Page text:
Friday, 20 May 2016
A flaw in deposit insurance.
If you lend direct to corporations A,B,C… there’s no government run insurance for you. But if you lend to a bank, i.e. make a deposit at a bank, and the bank lends to A,B,C… then you’re automatically insured.
That makes no sense because there is no inherent merit in lending to A,B,C… via some third party like a bank as compared to lending direct. That’s not to say there is anything WRONG with “indirect lending”, whether done via a bank, a mutual fund or whatever. The point is that, to repeat, there is no special merit in indirect lending.
Ergo if government should EITHER abandon deposit insurance, OR offer insurance for all those with bonds in non-bank corporations. After all, the main argument for deposit insurance seems to be that that form of insurance increases bank deposits which in turn increases bank loans and thus allegedly boosts economic growth. And that argument applies in exactly the same way to bonds in a non-bank corporation or firm.
Moreover, the big attraction of being insured by GOVERNMENT rather than by some private sector insurer is that governments can grab almost limitless amounts of money off taxpayers to bail out the depositors of failed banks. That right to grab taxpayers’ money is not a free market phenomenon.
Thus the answer to the question “Should government insure ALL lenders” is “probably not”.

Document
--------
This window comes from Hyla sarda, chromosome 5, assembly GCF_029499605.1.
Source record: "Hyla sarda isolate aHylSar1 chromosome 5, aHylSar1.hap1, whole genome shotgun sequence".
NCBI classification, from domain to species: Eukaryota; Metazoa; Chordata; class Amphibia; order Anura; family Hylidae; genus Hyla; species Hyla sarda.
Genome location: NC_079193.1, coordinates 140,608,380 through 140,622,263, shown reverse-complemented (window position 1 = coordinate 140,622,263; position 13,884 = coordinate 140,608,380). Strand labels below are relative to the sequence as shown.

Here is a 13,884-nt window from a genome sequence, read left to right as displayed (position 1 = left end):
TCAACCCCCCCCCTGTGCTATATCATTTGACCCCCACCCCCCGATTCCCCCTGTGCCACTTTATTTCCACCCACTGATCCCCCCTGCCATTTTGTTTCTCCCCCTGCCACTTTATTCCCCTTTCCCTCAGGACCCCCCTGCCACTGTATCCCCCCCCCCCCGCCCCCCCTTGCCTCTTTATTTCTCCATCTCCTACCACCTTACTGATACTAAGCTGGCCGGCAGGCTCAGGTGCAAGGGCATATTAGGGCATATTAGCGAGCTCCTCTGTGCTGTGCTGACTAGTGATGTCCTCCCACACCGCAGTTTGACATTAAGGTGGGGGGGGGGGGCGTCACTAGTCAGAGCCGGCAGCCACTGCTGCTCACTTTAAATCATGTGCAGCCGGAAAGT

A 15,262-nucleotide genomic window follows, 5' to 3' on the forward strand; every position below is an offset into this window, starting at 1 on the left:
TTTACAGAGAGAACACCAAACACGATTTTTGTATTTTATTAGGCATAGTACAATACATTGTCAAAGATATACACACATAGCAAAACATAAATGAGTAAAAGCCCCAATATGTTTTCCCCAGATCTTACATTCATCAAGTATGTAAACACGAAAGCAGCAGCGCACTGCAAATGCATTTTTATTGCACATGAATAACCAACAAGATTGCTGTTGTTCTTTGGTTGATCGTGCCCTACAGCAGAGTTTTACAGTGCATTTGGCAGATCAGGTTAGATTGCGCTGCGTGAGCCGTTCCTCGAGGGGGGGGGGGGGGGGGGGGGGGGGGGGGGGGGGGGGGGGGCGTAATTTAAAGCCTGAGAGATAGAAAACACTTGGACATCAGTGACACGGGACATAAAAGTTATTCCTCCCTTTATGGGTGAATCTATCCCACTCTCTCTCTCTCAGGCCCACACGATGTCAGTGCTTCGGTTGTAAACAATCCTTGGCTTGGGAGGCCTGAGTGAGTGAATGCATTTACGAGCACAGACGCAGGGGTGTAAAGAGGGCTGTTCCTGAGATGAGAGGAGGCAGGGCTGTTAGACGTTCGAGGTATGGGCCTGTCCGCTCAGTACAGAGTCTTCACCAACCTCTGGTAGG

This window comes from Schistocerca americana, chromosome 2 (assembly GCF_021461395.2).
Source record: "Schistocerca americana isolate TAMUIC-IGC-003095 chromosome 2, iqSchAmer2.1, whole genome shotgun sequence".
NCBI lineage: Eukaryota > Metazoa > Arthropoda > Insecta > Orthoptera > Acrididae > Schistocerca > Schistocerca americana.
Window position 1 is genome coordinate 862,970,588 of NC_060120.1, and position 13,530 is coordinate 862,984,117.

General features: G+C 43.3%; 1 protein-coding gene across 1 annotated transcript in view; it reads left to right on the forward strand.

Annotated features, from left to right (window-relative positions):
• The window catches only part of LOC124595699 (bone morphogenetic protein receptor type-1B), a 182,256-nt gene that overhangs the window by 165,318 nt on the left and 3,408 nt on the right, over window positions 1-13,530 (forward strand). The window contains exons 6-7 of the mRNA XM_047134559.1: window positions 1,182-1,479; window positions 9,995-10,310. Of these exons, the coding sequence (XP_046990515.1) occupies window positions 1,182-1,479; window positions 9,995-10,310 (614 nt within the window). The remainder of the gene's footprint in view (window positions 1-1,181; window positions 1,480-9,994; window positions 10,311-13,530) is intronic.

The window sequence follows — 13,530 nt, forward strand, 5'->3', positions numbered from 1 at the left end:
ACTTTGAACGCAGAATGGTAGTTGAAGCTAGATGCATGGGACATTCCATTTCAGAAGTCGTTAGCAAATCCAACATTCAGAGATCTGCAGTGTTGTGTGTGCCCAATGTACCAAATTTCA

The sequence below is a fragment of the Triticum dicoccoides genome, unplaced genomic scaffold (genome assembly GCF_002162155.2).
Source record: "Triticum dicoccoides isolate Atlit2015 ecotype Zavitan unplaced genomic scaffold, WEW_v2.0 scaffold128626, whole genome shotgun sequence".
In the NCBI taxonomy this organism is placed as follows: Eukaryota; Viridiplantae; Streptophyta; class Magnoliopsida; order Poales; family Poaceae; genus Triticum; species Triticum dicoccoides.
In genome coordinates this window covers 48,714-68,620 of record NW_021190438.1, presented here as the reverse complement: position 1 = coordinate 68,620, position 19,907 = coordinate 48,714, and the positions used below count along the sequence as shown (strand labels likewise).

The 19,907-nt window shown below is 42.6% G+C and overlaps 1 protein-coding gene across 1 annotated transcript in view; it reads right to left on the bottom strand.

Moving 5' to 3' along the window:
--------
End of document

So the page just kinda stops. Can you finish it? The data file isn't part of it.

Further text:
Moreover, politicians have a long record of being complete suckers when confronted by bankers: that is, bankers only have to produce sob stories about economic growth being hit if the deposit insurance premium is too high, and politicians fall for it every time. Or as Paul Volker put it, “You know, just about whatever anyone proposes, no matter what it is, the banks will come out and claim that it will restrict credit and harm the economy…It’s all bullshit.”
And just to illustrate the size of the above “sucker” problem, UK banks and their depositors enjoyed the luxury of deposit insurance between WWII and a few years ago all at no charge at all: i.e. the insurance was provided by UK taxpayers for free!
As to what people would do if lending entities DIDN’T accept deposits, that’s easy: totally safe deposits could be made at entities where relevant monies are kept in a totally safe fashion, like the various state run savings banks (e.g. National Savings and Investments in the UK). And as to how LENDING entities would be funded, they’d be funded just by equity.
And that split of the bank industry into two halves, lending and deposit taking has been advocated for decades, e.g. by Irving Fisher in the 1930s and Milton Friedman in the 1960s.